We came up to the ground wiser, and as we exited the national park, just beside our car, was a group of Bison, about 9 of them! We had been looking for them high and low, and now they were just right in front of us. The woolly bison eyes were wide open looking at us, grunting with steam blowing out of their nostril in the shrill morning as they paved the fresh snow for edible roots. They were so near that I was about to reach out to touch them but were reigned in by the park ranger. "They are wild" she cautioned and told us to wait out for the group to move on.The feeling of being so near a mighty beast had my heart pumping fast. It was so unreal, like I was in a movie, and I forgot to snap some photo. Finally the herd moved out and we continued with our journey.
Mount Rushmore National Memorial ( parking area was deserted due to winter, a low season. We had to walk quite a distance to the national park entrance but the flags of all states and the world that lined along the road keep us amused. There was no entrance fee and visitors were a dime a dozen.  The 4 sculptures were carved onto the granite face of Mount Rushmore - George Washington, Thomas Jefferson, Theodore Roosevelt and Abraham Lincoln were majestic and breath taking. We spent a couple of hours exploring the National Park, clicking away, visiting a small museum outlining how the status comes about, and soaking in the atmosphere. We were not allowed to hike up to the statue to peer inside the nostril. We left when a cold front hit the park.
Washington, Jefferson, Roosevelt 
and Lincoln for company
 Driving on, we changed course and drove south through Wyoming state to Colorado state and finally stopped at Denver city. We spend the night in a Motel 6 that we chanced upon. 5 of us bunked into the 1 room motel as usual. Students!

Saturday, July 21, 2012

Asian Eyes' USA - Minnesota Ski

 I went to school in USA back in the early nineties.  The 5 of us from Gulf Coast continued onto our our journey across Midwest America to meet Tan's friend, James in Minneapolis city. We had trouble in locating James' house as five feet of snow fell the night before and it covered the pathway, blocking house address. Tan gave a call to James and he had to clear his pathway before he can came out to greet us. Nevertheless the heavy snow fell was good news to us as our agenda for that day included a trip to the ski field. It was my first time skiing. Only Wai had some experience on skiing. James engaged a ski coach for an hour session to prep us the basic skiing techniques. We were taught the classic 'A' ski position,  falling the right way, getting up when fell down, how to stop and position our feet. It was all new to me, coming from a tropical country. I practised for some time before able to grasp the basic technique and after a couple of falls, able to ski down the novice slope without falling. After the hour mark, the coach bid adieu and we were on our own. I was able to ski the intermediate slope not long thereafter. We spent half a day in the ski field and and had a great time.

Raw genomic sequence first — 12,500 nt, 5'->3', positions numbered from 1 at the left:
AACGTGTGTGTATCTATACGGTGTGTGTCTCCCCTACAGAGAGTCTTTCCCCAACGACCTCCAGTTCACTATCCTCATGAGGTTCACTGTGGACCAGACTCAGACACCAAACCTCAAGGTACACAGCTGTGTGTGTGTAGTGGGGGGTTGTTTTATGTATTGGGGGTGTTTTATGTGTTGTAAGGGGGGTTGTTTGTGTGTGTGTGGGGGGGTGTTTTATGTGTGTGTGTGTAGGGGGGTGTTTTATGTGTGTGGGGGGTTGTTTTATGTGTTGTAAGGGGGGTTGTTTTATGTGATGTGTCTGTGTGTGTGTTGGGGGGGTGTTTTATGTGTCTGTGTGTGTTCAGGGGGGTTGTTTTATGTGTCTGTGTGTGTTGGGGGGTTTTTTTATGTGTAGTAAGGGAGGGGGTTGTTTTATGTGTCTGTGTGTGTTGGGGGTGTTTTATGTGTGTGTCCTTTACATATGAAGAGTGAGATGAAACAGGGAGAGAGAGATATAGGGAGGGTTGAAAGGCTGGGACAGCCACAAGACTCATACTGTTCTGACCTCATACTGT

1st time skiing - novice in practice with Wai
X marked the spot, but no treasure here, just 
a fallen skier and a little of bruised ego
 James treated us to lunch at his house that his wife prepared for us. After lunch, we took a short trip to a local Apple farm cum fruit shop called Minnesota Harvest Orchard. The farm road leading to fruit shop was lined with apple trees, however since it was winter, the trees were all void of leaves, leaving the apples on the trees, unsightly frost bitten. At the apple farm shop we were introduced with so many varieties of apples, and had a chance to do sample test. There were Washington, Granny Smith, Empire, McIntosh, Golden and Red Delicious, etc. Some apples are being cultivated for dessert, some for cooking and some for cider. I enjoyed the tour of the shop, taking in the sight and information even I do not fancy eating apples at all. 
At the entrance to the apple farm in 
dead winter
Bald tree laden with ugly frost 
bitten apples